There’s little let up in the grit department in The Price of Salt where, just like Fallen Heroes, the reader is introduced to the history of certain characters from the novels. After capturing, killing and decapitating a man with a decent bounty on his head, four mercenary rogues find themselves caught up in some bad business, far away from where and what they know. The head, cleverly pickled in salt, has been spirited away by a young lady, much to the chargrin of the nominal leader of this grim group. It’s all a ruse, however.

She doesn’t want the head; she wants their prowess as warriors and killers. Once again, this is a great example of how the author has taken the idea of insect-kinden and used it for a properly innovative basis of a story. As their numbers swell out on the desolate steepes, the Grasshopper-kinden become susceptible to the Grand Moon; an event as inexplicable as it is unpredictable. As the moon rises, those with the Art turn away from their normal, calm and peaceful behaviour into a wild, violent Locust mob.

What ensues is a fight for survival as the four mercenaries are trapped by the mad, mindless, Moon struck kinden. It’s as brutal and fantastic as it sounds.

Back in Helleron, the same city where Fallen Heroes takes place, the story of just how far a lost, alcoholic, Wasp can fall unfolds. The city, teeming with factories and tenements, rich and poor, dives and fine establishments, is a machine that grinds everyone down. It’s a realisation that Varmen is trying to drown in drink. A former elite warrior for the Empire, Varmen is now a penniless drunk; no less dangerous nor violent but near impossible to employ. His pride remains, driving him deeper into debt as he cannot find it in himself to lower his expectations.

In the end, he has no choice. Debt forces him toward avenues he wishes to avoid but fate, and a drug addled roommate, conspire otherwise. The Last Ironclad is a redemption story of sorts for though Varmen has fallen as low as is possible, he finds that thing within him to escape. Rather than be mere grist to the wheel, the Wasp fights and, though he is an obsolete soldier in the eyes of the Empire, that which made him an elite warrior remains.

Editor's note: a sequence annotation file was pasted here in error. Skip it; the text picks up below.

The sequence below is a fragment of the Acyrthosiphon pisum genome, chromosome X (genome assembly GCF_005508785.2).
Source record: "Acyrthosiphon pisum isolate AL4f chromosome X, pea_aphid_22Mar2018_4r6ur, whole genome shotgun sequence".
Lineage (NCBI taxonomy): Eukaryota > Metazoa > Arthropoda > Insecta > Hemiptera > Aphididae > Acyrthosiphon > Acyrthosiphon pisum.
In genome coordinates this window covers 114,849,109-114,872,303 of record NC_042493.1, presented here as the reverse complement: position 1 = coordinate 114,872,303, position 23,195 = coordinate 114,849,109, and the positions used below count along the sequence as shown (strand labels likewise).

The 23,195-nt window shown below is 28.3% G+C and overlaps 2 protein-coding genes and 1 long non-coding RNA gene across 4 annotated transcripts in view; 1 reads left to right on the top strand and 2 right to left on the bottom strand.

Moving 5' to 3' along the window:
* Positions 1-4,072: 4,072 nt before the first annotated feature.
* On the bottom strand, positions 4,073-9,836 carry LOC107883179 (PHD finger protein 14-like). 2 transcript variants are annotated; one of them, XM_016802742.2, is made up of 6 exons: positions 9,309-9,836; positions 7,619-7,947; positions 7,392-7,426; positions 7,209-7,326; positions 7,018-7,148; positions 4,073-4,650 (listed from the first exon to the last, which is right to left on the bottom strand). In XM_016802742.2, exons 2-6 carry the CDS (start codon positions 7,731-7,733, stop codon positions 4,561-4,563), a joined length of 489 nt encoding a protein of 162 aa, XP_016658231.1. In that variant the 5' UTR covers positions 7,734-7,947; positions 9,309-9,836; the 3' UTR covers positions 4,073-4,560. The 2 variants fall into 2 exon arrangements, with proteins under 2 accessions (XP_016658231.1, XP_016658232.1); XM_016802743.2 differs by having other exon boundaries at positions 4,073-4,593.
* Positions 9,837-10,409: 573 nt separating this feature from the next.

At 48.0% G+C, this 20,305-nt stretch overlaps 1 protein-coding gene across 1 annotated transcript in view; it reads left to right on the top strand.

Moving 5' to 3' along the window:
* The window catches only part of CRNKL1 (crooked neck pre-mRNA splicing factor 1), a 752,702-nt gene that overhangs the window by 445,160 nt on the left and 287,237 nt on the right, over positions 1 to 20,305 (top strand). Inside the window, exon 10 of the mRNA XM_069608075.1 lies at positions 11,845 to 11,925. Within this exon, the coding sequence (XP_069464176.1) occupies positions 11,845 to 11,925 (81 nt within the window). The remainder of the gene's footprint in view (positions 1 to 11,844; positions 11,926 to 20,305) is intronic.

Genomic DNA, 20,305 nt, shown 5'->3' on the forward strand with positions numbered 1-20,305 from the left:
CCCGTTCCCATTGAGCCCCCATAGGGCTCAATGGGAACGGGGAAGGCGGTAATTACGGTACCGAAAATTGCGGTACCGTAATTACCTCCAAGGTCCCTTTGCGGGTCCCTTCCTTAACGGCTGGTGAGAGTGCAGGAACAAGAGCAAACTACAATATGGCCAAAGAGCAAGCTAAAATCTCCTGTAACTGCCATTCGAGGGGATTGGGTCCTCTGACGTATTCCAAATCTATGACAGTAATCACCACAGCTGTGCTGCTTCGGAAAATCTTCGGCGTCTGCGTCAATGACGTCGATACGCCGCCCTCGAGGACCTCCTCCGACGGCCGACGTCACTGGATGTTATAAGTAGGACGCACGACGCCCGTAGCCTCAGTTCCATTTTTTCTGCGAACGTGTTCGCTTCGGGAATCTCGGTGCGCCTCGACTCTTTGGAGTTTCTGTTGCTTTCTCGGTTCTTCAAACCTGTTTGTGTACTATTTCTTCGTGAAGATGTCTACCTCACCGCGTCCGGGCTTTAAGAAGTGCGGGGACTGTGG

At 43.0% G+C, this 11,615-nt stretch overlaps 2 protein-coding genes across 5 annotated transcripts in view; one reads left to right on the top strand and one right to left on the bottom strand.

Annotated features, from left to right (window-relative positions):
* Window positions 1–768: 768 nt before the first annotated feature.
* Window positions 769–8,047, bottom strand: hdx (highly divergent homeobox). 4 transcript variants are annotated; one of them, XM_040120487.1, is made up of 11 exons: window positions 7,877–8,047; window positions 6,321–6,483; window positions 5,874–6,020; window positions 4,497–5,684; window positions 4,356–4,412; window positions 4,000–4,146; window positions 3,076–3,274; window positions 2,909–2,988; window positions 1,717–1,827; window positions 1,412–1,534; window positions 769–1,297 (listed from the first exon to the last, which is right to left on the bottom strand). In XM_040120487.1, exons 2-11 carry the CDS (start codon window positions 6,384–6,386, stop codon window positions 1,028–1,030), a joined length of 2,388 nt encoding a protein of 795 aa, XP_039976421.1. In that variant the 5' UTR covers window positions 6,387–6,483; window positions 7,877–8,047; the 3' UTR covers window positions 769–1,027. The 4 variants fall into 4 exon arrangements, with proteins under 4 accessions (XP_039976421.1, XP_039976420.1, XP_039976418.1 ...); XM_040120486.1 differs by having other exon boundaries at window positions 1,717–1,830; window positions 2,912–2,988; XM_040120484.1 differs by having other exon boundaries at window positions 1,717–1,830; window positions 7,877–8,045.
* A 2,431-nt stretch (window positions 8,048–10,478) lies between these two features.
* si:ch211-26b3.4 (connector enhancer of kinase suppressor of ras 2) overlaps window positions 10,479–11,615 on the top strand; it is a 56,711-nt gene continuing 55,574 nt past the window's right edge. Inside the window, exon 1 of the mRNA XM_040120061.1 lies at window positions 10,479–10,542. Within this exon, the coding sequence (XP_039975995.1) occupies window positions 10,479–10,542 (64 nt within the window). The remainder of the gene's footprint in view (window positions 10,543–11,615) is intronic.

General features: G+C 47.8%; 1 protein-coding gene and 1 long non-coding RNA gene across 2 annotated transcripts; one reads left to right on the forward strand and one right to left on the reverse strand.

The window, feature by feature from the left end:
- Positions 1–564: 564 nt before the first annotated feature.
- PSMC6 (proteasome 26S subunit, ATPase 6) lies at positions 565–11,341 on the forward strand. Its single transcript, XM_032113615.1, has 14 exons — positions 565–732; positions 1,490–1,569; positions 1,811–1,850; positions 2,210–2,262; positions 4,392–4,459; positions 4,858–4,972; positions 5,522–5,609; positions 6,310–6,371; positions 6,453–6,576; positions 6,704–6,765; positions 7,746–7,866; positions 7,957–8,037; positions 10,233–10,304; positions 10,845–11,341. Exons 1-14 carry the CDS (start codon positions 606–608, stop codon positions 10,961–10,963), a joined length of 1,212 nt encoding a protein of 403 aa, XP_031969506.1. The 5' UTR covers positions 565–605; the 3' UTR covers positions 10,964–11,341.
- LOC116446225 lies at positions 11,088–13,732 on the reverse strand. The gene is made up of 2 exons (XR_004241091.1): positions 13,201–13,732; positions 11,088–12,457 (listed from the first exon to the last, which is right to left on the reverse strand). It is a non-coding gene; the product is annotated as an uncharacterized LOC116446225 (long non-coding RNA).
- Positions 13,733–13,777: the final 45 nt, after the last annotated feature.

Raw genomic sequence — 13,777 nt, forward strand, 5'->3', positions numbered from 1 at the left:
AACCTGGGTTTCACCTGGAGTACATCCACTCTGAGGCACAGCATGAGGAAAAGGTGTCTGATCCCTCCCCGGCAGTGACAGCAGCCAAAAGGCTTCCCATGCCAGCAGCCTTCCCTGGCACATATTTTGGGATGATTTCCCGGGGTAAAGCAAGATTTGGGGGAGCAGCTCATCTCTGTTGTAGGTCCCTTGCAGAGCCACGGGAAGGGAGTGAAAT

This collection has really impressed upon me just how good the Shadow of the Apt novels must be. Even though I’m not familiar with the lore, these stories are exciting reads, offering windows into an intriguing world of fantasy.

Review copy
Published by NewCon Press

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I haven’t read any of Adrian Tchaikovsky’s The Shadows of the Apt and, now, I’m really kicking myself for not exploring the series earlier. The premise behind the worldbuilding is fantastic as clans of different ‘insect-kinden’ clash in a complex, politically fraught realm. In this collection of short stories, the author explores ideas outside of warfare – no less dangerous and no less intriguing for it.

As the opening gambit in this collection, Loyalties is a brilliant slice of backstory and character development. The protagonist of the tale, Balkus, might be more of a side player in the bigger novels but, here, we are given an intriguing look into just who he is. A set piece that shows the complexity of the world Tchaikovsky has built, the gritty, hardened mercenary and the naive, in-training, young heiress combination is turned on its head when Balkus realises he’s been played on a number of fronts. Though I’ve not read Shadow of the Apt there’s enough here to truly grip a reader’s interest (and encourage them to read more of Tchaikovsky’s work). The writing is exemplary and the world is so clearly and cleverly defined it’s easy to find a way in and enjoy the story. There’s an added bonus as the author includes a little post-script for each story, explaining its origins, which I found most compelling.

In Bones more of the world and setting is laid out by exploring something of its past development. Tchaikovsky gives insights into the ideas of the Art that humans use and how it manifests in unison with different types of insect-kinden. Seeing how each clan and its association to types, such as spider or fly, operates in the world is fascinating, especially as a first time reader to his work. At the heart of this story lies dark politics and a hierarchy determined to maintain control whether that be physically or intellectually. There’s a darkness bound to hiding knowledge and keeping it secreted for the “greater good” and in Bones we get to see first-hand those who wish to perpetrate such benevolent policing upon a world.

Whilst I am new to The Shadows of the Apt realm, these windows into that world have definitely caught my imagination. Tchaikovsky is, obviously, a great writer and I really enjoy reading short stories by authors who have created such complete fantasies as the depth and quality of the work really comes through in spades. More from this volume to come.

Review copy
Published by NewCon Press